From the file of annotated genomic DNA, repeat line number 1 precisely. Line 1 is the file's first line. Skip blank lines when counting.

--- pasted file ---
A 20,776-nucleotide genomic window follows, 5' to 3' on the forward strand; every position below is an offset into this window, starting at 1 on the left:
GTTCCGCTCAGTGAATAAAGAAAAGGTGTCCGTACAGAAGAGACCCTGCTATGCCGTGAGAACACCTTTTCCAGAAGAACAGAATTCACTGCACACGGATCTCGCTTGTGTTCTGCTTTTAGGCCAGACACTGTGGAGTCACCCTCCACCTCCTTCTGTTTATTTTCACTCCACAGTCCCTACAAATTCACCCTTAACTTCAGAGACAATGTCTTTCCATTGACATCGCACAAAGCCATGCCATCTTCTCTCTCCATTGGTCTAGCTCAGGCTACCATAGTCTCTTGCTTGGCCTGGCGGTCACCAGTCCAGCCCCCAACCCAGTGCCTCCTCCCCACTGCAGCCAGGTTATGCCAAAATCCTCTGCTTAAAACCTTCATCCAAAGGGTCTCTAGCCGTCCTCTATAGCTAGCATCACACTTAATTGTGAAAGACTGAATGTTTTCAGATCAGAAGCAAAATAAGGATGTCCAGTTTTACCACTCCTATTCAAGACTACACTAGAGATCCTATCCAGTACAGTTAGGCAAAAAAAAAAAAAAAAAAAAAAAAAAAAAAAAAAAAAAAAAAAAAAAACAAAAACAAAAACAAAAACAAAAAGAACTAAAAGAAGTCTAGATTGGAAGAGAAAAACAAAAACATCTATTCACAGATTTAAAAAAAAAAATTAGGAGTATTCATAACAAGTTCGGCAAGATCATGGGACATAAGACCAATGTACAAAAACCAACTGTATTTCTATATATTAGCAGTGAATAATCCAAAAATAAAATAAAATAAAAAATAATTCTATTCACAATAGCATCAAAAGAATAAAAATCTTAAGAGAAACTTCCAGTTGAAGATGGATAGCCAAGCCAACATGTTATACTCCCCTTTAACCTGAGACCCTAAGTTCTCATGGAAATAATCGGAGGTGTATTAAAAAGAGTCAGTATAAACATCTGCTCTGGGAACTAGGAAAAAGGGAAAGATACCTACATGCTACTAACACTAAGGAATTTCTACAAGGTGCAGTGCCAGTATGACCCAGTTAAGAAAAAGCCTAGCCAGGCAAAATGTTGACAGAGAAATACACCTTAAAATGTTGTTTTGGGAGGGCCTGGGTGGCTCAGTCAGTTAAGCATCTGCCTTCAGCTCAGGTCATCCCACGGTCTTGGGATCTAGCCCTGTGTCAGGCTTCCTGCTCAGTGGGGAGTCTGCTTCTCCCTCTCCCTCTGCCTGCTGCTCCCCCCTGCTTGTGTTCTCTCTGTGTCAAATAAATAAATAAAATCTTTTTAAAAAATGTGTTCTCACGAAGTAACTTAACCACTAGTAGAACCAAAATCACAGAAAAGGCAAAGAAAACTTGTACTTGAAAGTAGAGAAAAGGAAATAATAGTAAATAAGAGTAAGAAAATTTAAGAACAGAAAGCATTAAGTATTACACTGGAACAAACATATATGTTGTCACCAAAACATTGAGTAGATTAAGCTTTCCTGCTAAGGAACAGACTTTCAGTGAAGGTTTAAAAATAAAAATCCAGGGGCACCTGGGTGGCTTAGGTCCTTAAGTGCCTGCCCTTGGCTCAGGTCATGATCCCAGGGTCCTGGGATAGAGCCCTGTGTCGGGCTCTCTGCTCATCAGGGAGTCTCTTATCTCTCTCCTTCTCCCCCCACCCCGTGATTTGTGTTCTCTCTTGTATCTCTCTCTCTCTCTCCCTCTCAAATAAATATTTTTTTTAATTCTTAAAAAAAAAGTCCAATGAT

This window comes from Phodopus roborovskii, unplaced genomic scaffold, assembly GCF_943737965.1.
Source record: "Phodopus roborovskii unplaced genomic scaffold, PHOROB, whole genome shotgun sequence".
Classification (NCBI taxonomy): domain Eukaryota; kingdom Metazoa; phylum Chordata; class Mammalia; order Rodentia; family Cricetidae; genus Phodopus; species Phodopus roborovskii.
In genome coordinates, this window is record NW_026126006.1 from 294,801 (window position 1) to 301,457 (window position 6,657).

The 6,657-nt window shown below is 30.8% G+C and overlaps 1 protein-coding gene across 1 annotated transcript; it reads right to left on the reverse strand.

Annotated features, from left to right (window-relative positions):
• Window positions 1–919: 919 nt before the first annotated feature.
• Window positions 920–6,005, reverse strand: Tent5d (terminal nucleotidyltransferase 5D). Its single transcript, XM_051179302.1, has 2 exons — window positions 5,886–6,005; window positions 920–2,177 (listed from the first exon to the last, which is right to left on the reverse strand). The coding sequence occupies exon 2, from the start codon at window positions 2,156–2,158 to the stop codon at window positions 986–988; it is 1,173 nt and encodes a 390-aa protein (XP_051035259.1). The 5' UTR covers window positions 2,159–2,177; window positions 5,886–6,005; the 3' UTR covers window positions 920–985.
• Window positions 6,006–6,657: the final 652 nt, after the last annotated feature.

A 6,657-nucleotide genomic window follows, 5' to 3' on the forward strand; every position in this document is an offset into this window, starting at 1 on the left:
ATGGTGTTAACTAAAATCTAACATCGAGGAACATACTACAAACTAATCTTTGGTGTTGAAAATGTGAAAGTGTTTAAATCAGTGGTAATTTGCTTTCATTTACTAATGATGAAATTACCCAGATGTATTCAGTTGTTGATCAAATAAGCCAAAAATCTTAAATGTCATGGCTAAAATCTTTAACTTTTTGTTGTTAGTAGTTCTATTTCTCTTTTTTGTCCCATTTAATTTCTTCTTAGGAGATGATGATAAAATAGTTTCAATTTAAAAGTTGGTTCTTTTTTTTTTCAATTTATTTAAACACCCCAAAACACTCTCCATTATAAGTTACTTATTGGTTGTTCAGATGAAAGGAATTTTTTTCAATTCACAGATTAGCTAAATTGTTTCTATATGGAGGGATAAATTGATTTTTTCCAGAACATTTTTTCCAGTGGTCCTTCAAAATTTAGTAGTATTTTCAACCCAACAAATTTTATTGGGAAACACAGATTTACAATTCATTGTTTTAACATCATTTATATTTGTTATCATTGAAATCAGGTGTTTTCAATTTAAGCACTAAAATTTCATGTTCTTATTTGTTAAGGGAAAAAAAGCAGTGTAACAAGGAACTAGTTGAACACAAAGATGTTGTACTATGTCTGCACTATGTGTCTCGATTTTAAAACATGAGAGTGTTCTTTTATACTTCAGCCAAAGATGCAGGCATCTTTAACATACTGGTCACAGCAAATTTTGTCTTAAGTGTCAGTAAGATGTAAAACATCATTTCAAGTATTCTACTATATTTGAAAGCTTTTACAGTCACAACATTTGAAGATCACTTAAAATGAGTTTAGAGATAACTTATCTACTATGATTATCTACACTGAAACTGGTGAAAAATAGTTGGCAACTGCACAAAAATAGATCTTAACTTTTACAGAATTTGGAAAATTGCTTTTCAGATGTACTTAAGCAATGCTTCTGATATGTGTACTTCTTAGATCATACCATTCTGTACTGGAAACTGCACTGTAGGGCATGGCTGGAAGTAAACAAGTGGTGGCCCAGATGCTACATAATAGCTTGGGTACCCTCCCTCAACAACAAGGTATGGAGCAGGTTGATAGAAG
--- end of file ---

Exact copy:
A 20,776-nucleotide genomic window follows, 5' to 3' on the forward strand; every position below is an offset into this window, starting at 1 on the left: